So that’s it. I hope that all of you can participate and help spread the word. Looking forward to reading all your stories ^_^

(Image of old school Philippine soldiers from Filipiniana.net)

Alternative Alamat: Now Open for Submissions

Posted by Paolo Chikiamco On June - 1 - 2010

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And we’re off! The reading period for Alternative Alamat opens today and will stay open until August 30, 2010. Guidelines can be found here.   I ask for your patience and forbearance, kind authors, should it take me a bit to reply to your submissions. For those still in need of ideas, never fear, there’s still quite a bit of time, and I’ll be posting a new aid, similar to the Myth List, on the site soon.

Good luck and write well everyone! Can’t wait to read your stories.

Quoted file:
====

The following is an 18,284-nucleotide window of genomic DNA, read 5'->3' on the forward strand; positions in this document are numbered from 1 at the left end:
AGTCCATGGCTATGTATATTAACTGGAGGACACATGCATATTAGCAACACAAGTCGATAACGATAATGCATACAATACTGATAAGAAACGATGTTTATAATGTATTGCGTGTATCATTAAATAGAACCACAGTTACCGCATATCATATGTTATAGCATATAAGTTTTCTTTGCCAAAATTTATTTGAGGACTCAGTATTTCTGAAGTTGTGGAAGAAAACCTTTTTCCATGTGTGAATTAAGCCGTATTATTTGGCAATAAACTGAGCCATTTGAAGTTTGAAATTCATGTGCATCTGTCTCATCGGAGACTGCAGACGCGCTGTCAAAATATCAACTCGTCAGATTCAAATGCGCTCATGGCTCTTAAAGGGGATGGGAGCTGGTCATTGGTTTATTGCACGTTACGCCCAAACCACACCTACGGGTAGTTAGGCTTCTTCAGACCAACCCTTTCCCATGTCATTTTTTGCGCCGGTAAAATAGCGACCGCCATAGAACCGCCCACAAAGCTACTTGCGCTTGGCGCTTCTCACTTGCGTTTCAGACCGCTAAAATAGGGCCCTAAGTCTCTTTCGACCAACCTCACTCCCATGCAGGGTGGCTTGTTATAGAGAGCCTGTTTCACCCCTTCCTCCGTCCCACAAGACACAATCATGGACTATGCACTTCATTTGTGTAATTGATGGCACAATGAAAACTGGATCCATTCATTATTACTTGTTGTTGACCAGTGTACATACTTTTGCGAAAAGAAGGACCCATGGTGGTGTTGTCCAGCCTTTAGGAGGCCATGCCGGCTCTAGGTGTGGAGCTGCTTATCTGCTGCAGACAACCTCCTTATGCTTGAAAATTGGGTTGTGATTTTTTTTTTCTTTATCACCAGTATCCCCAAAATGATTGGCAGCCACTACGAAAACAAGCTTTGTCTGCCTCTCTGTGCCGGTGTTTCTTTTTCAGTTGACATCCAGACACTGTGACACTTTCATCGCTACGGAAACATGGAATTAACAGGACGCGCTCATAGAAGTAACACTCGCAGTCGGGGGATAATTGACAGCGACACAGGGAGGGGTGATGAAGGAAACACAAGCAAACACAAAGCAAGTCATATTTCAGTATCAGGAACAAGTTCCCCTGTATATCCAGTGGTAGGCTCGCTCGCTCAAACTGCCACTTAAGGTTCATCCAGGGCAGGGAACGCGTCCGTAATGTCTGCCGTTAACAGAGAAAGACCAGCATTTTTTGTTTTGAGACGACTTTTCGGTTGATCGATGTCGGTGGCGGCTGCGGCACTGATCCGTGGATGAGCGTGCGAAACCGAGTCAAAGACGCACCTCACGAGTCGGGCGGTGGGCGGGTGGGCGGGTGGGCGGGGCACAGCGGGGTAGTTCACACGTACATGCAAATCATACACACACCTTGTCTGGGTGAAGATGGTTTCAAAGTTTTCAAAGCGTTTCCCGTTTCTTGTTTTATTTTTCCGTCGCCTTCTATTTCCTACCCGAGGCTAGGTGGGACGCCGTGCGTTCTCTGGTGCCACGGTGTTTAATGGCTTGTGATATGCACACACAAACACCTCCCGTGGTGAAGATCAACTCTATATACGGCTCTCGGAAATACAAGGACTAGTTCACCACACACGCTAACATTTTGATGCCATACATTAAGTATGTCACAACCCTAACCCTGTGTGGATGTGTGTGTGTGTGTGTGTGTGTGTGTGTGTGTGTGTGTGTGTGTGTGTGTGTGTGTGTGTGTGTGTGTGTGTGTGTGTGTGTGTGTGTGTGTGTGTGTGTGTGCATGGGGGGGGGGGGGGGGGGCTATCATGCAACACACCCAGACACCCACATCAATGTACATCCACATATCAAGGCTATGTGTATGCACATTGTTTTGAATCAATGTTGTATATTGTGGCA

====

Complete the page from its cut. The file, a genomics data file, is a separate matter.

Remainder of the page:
The New Usok

Posted by Paolo Chikiamco On May - 18 - 2010

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The title of this post has a dual significance: first, I’m happy to announce that the new version of Usok #1, with a brand new digitally painted illustration for each of the five stories, is now live. The art credits are as follows:

  • Tey Bartolome – “The Child Abandoned”
  • Benjo Camay – “The Coming of the Anak-Araw”
  • Kevin Lapeña – “The Startbox”, “The Saint of Elsewhere: A Mystery”, and “Mouths to Speak, Voices to Sing”

I think we can all agree that these artists have done a fantastic job. Thanks to Tey and Benjo, and especially Kevin for helping arrange the art despite his busy schedule.

***